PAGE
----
"You never want to be too naive, but ultimately, it's not in our hands anyway," Andrew Ferencsik said as he bought plywood and 2-by-4's from a Home Depot in Lewes, Del.
Bobbie Foote said she would heed an evacuation order Sunday for south Wilmington, Del., and would take shelter at her daughter's home in nearby Newark.
"My daughter insists that I leave this time," said Foote, a 58-year-old fitness coach. It will be the first time she has fled a storm threatening the apartment building that has been her home for at least 40 years in the working-class neighborhood near the Delaware River.
Foote said she stayed last year when flooding from the remnants of Hurricane Irene blocked streets at either end of the neighborhood. She said her daughter wouldn't stand for her getting trapped that way again.
"She said I should never put myself in that predicament where I cannot get in or out of where I live," Foote said.
Amtrak began canceling train service Saturday night to parts of the East Coast, including between Washington and New York. Airlines started moving planes out of airports to avoid damage and added Sunday flights out of New York and Washington in preparation for flight cancellations on Monday.
The Virginia National Guard was authorized to call up to 500 troops for debris removal and road-clearing, while homeowners stacked sandbags at their front doors in coastal towns.
In Arlington, just outside Washington, D.C., a few shoppers strolled in and out of a supermarket. Cathy Davis said the supermarket was sold out of the water she wanted to purchase, but she wasn't doing much else to prepare. She figured she would bring her outdoor furniture inside later in the day, and might make some chili.
She said the storm did lead her to decide against decorating for Halloween.
"I was like, 'Eh, it will just be blown away anyway,'" she said. "What's the point?"
President Barack Obama was monitoring the storm and working with state and locals governments to make sure they get the resources needed to prepare, administration officials said.
In North Carolina's Outer Banks, there was some scattered, minor flooding at daybreak Sunday on the beach road in Nags Head. Rising tides and pounding waves were expected as the day wore on.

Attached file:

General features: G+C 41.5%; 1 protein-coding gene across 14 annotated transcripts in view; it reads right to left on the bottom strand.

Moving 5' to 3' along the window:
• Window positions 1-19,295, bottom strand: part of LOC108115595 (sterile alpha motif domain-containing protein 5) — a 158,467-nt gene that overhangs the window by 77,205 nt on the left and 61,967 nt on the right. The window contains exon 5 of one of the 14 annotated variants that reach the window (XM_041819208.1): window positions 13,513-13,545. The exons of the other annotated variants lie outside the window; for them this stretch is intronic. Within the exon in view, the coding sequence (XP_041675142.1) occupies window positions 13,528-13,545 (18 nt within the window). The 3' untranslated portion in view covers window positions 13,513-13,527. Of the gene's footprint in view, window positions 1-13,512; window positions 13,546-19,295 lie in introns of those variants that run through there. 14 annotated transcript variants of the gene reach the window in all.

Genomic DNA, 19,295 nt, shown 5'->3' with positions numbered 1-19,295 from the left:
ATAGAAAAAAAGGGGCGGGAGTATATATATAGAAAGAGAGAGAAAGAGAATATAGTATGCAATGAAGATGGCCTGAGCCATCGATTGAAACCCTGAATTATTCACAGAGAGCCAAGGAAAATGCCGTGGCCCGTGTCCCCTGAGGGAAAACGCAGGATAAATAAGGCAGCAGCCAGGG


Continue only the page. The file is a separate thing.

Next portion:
DeWitt Quinn of the mainland city of Badin, N.C., was in the Outer Banks for his annual fishing trip when Sandy threatened to disrupt his plans.
"We've got cards. We've got computers. We've got food. We're going to cook our brains out and eat very well," Quinn said.
In New Jersey, hundreds of coastal residents started moving inland.
Gov. Chris Christie's emergency declaration will force the shutdown of Atlantic City's 12 casinos for only the fourth time in the 34-year history of legalized gambling here. City officials said they would begin evacuating the gambling hub's 30,000 residents at noon Sunday, busing them to mainland shelters and schools.
The storm also forced the presidential campaign to juggle schedules. Romney scrapped plans to campaign Sunday in Virginia and switched his schedule for the day to Ohio. First lady Michelle Obama canceled an appearance in New Hampshire for Tuesday, and Obama moved a Monday departure for Florida to Sunday night to beat the storm. He also canceled appearances in northern Virginia on Monday and Colorado on Tuesday.
Breed reported from Raleigh, N.C. Contributing to this report were AP Science Writer Seth Borenstein in Washington; Emery Dalesio in Nags Head, N.C.; Verena Dobnik, Karen Matthews and Samantha Bomkamp in New York; Randall Chase in Lewes, Del.; Dave Dishneau in Wilmington, Del.; Jessica Gresko in Arlington, Va.; and Nancy Benac in Washington.
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